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Lynden Miller, public garden designer and board member of the Central Park Conservancy who rescued and restored the Conservatory Garden from near-fatal neglect in the 1980s, writes:
In September 1937 the Conservatory Garden at 105th Street and Fifth Avenue in Central Park opened to front-page fanfare in the New York Times. It was designed by the aptly named M. Betty Sprout and her colleague [and future husband] Gilmore Clarke, landscape architects working with the New York City Parks Department. Created many years after Frederick Law Olmstead's and Calvert Vaux's splendid naturalistic design for the rest of the park, this fine formal six-acre garden in the park's northen end was one of the early New York City projects of the Works Projects Administration (WPA), the program established in 1935 under President Franklin Delano Roosevelt to create jobs during the Great Depression. The Conservatory Garden takes its name from the complex of large glass conservatories (greenhouses for floral display) built on the site in 1899 and taken down in 1934 because of their high maintenance costs. Under the direction of Robert Moses, parks commissioner from 1934 to 1968, the garden was built in their place. Moses hired hundreds of gardeners to work for the Parks Deptartment — many of them Italian immigrants who had lost their jobs at the great estates around the city during the Depression — and some of them worked in this formal garden.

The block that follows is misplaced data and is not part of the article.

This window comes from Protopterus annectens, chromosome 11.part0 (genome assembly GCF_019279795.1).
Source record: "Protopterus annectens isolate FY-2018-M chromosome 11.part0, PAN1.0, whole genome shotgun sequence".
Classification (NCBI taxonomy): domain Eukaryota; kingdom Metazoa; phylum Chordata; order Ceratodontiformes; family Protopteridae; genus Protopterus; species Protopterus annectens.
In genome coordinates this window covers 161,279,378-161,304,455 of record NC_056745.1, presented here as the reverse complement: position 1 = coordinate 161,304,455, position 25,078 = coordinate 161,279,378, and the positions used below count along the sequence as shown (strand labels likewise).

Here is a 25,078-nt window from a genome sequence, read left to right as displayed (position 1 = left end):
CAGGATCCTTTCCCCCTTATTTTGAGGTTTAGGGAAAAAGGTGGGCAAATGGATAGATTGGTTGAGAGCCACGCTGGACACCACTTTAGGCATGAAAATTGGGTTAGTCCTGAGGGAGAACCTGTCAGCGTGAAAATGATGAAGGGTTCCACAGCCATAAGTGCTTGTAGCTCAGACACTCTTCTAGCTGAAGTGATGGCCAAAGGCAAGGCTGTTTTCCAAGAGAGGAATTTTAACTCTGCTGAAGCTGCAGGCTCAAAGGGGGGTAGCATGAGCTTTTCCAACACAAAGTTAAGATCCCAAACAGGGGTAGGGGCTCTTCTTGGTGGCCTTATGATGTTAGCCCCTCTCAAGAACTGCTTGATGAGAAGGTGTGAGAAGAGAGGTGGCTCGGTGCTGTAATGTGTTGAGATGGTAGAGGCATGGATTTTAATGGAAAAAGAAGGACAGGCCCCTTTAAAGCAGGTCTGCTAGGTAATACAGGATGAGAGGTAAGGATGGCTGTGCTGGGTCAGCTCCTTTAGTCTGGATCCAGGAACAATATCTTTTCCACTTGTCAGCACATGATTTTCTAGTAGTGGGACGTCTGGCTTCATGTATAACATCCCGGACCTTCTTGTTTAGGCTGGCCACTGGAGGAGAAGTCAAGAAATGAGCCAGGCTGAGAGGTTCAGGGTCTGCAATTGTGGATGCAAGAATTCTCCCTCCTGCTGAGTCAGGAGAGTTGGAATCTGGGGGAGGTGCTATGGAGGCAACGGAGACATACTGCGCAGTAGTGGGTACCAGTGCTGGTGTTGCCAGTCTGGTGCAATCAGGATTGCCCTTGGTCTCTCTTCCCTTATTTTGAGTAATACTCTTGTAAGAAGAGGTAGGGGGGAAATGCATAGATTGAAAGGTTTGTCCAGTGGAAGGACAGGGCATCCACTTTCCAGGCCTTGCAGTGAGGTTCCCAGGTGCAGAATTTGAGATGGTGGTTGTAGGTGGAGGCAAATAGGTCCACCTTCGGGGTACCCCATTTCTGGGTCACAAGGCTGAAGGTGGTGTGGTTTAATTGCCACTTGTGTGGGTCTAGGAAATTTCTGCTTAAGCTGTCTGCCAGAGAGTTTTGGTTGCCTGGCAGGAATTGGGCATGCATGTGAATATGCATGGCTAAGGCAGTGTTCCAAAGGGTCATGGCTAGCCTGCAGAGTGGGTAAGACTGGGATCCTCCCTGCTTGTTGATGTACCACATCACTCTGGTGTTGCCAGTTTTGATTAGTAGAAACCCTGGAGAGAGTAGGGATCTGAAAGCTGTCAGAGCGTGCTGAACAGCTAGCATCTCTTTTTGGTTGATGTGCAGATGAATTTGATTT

Betty Sprout divided the Conservatory into three sections, each inspired by a